To close the pump, the handle 34 is pivoted in the opposite direction, which causes the cam 32 to bear against upper bearing means 42 on the base, forcing the camshaft 30 and consequently the pump head 17 downward. As the pump approaches its fully closed position, the camshaft 30 reaches the fixed bottom position on the base, and the cam 32 reaches a position of stable equilibrium after the camshaft has pivoted 180°.
According to a feature of the invention, the upper bearing means 42 is adjustable by the use of an adjustment screw assembly 48. The preferred adjustment screw assembly employs a rotatable bearing member 50 at the lower end of the adjustable screw assembly to engage the peripheral surface 38 of the cam in rolling contact during opening and closing of the pump. Rotation of the adjustment screw assembly 48 displaces the bearing member slightly upward or downward to vary the pump occlusion. The adjustment does not affect the 180° rotation of the handle in opening and closing the pump, nor does it change the provision of positions of stable equilibrium approximately 180° apart. The adjustment screw assembly preferably is provided with indicia 52 on its head 54 to provide a visual reference point with respect to indicia 56 on the base 18 and thereby facilitate repetition of desired occlusion adjustments.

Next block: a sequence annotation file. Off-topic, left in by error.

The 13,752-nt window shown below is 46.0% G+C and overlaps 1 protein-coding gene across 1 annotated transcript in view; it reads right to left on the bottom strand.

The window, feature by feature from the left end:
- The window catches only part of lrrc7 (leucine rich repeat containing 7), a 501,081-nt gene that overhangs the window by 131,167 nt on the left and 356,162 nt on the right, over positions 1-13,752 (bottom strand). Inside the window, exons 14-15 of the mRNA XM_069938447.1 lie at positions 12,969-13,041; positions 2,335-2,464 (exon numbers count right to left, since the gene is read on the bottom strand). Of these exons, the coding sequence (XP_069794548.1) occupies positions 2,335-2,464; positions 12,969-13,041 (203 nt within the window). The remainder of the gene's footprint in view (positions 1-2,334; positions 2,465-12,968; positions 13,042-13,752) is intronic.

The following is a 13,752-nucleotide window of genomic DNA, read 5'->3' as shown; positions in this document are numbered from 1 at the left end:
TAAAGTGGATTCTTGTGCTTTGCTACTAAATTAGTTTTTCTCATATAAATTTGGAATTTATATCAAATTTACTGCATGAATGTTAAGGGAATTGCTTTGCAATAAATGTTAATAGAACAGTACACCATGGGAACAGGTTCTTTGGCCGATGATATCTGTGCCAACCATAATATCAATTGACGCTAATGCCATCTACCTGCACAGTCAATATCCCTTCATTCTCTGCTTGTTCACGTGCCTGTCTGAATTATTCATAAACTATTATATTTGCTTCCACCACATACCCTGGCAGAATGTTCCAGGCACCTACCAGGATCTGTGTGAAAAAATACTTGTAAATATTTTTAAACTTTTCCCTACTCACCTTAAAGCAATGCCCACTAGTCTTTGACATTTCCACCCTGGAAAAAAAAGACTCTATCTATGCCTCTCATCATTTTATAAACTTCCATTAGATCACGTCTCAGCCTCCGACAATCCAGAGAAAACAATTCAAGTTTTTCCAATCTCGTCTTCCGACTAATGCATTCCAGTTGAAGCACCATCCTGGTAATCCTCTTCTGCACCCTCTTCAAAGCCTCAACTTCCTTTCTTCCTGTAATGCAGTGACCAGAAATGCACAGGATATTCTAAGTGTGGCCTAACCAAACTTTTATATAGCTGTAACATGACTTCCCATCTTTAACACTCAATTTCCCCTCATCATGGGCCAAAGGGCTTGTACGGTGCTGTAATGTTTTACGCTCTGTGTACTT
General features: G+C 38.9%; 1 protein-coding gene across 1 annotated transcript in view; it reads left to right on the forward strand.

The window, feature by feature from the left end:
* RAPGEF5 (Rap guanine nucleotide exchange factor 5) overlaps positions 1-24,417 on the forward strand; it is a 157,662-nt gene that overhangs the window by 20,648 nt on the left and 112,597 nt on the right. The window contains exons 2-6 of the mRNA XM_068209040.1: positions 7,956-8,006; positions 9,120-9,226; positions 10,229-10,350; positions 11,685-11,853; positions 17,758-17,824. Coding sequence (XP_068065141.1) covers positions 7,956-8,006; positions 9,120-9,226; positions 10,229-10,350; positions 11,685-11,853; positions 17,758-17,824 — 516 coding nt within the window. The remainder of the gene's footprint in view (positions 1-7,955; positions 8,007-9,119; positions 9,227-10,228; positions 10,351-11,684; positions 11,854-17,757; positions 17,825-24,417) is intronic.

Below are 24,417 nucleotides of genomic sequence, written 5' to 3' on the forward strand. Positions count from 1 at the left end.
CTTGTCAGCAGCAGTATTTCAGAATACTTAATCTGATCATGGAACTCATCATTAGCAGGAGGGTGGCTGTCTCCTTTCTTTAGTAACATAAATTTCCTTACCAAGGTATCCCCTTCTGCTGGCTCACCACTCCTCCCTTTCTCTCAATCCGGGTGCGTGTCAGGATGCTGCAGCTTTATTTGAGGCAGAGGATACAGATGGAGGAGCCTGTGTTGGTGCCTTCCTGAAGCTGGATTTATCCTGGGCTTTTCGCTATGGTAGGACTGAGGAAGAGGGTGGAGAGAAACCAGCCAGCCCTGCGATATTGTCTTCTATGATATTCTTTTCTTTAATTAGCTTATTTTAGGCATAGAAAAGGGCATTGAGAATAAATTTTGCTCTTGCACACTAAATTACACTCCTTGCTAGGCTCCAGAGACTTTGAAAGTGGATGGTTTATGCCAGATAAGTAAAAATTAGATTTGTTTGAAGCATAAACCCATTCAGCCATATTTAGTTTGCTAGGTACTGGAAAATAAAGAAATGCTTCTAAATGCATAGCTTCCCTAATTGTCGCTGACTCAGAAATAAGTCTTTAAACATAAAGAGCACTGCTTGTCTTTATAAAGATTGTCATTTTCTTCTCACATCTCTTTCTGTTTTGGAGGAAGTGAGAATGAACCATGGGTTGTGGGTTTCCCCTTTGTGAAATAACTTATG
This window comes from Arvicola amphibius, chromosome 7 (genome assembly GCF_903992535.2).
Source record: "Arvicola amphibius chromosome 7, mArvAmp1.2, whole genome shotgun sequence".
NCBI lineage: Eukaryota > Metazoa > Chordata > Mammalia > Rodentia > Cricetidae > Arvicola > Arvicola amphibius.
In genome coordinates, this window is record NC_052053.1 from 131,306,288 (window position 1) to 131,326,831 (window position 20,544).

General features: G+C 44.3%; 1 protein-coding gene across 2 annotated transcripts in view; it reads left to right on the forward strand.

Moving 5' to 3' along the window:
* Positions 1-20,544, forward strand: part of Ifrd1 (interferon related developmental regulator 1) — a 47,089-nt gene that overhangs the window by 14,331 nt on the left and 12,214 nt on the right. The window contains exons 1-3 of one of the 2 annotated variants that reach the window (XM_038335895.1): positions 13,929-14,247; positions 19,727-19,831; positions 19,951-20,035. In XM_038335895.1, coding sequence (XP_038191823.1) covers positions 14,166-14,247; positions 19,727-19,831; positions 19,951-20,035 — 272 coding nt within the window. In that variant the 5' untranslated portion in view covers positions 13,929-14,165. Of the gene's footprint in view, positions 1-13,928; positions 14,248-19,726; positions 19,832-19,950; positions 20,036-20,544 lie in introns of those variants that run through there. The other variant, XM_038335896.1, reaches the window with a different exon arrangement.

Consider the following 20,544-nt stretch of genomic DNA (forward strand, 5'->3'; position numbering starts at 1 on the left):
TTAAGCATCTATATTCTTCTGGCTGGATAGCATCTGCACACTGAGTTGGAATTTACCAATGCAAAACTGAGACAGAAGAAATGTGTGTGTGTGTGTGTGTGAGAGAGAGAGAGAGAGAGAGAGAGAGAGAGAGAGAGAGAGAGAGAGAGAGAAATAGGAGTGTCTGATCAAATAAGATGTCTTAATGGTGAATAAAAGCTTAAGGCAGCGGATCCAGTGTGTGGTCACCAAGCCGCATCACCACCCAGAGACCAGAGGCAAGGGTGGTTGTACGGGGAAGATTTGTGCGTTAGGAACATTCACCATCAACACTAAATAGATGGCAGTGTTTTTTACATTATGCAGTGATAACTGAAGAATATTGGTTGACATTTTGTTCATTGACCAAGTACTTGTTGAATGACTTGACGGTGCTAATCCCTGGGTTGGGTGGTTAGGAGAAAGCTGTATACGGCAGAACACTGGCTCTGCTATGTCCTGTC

The adjustment screw shaft 70 in the illustrated embodiment has external threads on a lower end portion to engage corresponding complementary internal threads on a nut 72 formed integrally with the web 86 which extends across the top of the recess 40. It is desirable that each particular rotational orientation of the screw 48 as indicated by the indicia 52 and 56 correspond to a particular linear position of the screw, which in turn corresponds to a particular degree of occlusion. To this end, rotation of the screw is limited to slightly less than 360° by a dowel pin 74 which is fixed in a transverse bore through an upper, non-threaded portion of the nut 72, extending between a pair of integral rings 76 on the adjustment screw. During assembly of the pump, the adjustment screw shaft 70 is screwed into the nut 72, and the dowel pin 74 is then inserted in the bore and between the rings 76. The shaft 70 is then rotated until the upper ring engages the dowel, preventing further downward travel of the screw shaft. The screw head 54 is then attached to the screw shaft, with the indicia aligned as desired.